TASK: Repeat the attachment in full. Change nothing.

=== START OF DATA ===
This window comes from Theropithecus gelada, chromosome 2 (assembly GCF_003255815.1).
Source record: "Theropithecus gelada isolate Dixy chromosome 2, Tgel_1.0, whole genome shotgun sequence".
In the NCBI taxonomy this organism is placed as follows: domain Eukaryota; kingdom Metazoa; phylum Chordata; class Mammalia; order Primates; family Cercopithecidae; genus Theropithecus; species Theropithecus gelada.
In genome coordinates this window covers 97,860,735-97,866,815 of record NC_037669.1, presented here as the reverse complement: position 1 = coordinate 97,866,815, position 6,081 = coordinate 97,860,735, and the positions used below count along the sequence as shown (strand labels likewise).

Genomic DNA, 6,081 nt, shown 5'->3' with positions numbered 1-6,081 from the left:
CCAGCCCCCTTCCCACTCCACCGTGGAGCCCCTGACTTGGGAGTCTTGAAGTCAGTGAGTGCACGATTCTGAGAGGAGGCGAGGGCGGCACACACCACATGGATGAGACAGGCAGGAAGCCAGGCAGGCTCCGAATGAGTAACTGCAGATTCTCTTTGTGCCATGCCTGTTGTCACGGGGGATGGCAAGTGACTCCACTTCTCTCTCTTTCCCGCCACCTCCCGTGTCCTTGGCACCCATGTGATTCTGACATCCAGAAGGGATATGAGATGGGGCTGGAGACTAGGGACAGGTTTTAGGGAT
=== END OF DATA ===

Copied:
This window comes from Theropithecus gelada, chromosome 2 (assembly GCF_003255815.1).
Source record: "Theropithecus gelada isolate Dixy chromosome 2, Tgel_1.0, whole genome shotgun sequence".
In the NCBI taxonomy this organism is placed as follows: domain Eukaryota; kingdom Metazoa; phylum Chordata; class Mammalia; order Primates; family Cercopithecidae; genus Theropithecus; species Theropithecus gelada.
In genome coordinates this window covers 97,860,735-97,866,815 of record NC_037669.1, presented here as the reverse complement: position 1 = coordinate 97,866,815, position 6,081 = coordinate 97,860,735, and the positions used below count along the sequence as shown (strand labels likewise).

Genomic DNA, 6,081 nt, shown 5'->3' with positions numbered 1-6,081 from the left:
CCAGCCCCCTTCCCACTCCACCGTGGAGCCCCTGACTTGGGAGTCTTGAAGTCAGTGAGTGCACGATTCTGAGAGGAGGCGAGGGCGGCACACACCACATGGATGAGACAGGCAGGAAGCCAGGCAGGCTCCGAATGAGTAACTGCAGATTCTCTTTGTGCCATGCCTGTTGTCACGGGGGATGGCAAGTGACTCCACTTCTCTCTCTTTCCCGCCACCTCCCGTGTCCTTGGCACCCATGTGATTCTGACATCCAGAAGGGATATGAGATGGGGCTGGAGACTAGGGACAGGTTTTAGGGAT